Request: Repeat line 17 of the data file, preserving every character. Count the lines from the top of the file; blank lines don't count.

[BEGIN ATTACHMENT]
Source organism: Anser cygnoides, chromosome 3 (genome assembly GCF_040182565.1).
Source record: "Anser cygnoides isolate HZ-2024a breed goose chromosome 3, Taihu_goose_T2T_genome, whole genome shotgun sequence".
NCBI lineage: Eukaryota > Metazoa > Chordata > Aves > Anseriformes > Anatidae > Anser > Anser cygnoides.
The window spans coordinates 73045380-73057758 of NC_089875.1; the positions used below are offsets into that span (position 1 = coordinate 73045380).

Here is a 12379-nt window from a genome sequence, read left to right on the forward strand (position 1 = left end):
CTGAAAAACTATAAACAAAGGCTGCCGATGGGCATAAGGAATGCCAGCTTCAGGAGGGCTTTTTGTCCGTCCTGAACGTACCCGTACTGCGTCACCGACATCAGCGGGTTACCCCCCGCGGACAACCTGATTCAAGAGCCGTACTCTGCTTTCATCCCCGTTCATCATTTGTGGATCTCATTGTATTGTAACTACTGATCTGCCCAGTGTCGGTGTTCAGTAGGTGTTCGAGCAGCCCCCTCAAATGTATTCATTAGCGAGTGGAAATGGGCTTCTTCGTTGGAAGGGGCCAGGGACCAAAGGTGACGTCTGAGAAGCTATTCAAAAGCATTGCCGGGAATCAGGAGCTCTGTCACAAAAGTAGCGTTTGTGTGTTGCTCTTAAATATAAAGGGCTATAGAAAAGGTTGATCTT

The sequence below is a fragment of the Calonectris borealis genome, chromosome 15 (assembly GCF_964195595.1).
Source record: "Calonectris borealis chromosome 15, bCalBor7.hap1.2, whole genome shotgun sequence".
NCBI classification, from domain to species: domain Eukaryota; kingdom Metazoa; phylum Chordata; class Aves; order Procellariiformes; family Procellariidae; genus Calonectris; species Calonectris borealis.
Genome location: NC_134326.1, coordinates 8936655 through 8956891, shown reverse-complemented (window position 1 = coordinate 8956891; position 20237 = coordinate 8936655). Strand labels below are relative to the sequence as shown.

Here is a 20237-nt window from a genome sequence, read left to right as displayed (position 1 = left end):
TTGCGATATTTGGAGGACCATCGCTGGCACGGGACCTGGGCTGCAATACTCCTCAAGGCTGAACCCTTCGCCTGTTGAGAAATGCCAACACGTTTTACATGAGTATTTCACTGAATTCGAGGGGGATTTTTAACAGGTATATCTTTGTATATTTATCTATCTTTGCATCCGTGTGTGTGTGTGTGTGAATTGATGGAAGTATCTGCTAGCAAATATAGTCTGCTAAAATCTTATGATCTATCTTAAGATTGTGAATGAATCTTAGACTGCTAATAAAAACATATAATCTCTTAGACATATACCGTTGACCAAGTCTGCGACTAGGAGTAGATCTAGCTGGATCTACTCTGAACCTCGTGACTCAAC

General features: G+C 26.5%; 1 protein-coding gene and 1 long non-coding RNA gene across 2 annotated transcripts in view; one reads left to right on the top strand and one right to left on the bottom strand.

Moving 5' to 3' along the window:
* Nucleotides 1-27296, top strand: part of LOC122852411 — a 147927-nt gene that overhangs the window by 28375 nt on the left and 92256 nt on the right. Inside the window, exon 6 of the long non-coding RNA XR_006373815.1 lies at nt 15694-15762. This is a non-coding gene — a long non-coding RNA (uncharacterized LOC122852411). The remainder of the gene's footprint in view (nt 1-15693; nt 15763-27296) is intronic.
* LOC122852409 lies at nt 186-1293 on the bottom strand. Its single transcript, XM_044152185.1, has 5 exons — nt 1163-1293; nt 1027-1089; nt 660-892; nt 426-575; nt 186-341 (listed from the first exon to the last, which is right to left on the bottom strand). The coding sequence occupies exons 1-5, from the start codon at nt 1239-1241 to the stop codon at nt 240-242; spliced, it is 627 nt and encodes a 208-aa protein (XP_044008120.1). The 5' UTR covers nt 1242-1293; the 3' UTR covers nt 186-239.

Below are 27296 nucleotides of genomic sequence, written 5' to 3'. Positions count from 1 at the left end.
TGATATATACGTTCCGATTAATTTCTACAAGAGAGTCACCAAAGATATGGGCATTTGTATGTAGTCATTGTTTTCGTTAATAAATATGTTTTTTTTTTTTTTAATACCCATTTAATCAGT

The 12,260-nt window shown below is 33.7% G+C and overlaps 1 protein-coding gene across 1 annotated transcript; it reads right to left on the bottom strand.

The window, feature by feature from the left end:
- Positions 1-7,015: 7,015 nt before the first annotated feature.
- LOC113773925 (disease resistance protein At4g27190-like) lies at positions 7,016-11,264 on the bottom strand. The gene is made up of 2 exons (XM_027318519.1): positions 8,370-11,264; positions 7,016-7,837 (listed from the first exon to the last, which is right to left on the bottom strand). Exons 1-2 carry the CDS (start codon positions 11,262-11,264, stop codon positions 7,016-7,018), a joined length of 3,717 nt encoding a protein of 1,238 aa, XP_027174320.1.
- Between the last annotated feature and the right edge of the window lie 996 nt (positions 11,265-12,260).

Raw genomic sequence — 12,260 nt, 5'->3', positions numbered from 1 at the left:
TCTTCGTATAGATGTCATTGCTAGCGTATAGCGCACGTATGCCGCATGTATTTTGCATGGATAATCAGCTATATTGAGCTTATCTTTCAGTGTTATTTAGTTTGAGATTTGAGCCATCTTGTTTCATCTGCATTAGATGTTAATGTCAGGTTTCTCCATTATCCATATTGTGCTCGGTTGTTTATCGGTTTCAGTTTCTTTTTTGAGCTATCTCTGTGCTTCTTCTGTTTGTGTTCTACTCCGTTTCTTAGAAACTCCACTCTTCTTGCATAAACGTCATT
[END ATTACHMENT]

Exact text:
Below are 27296 nucleotides of genomic sequence, written 5' to 3'. Positions count from 1 at the left end.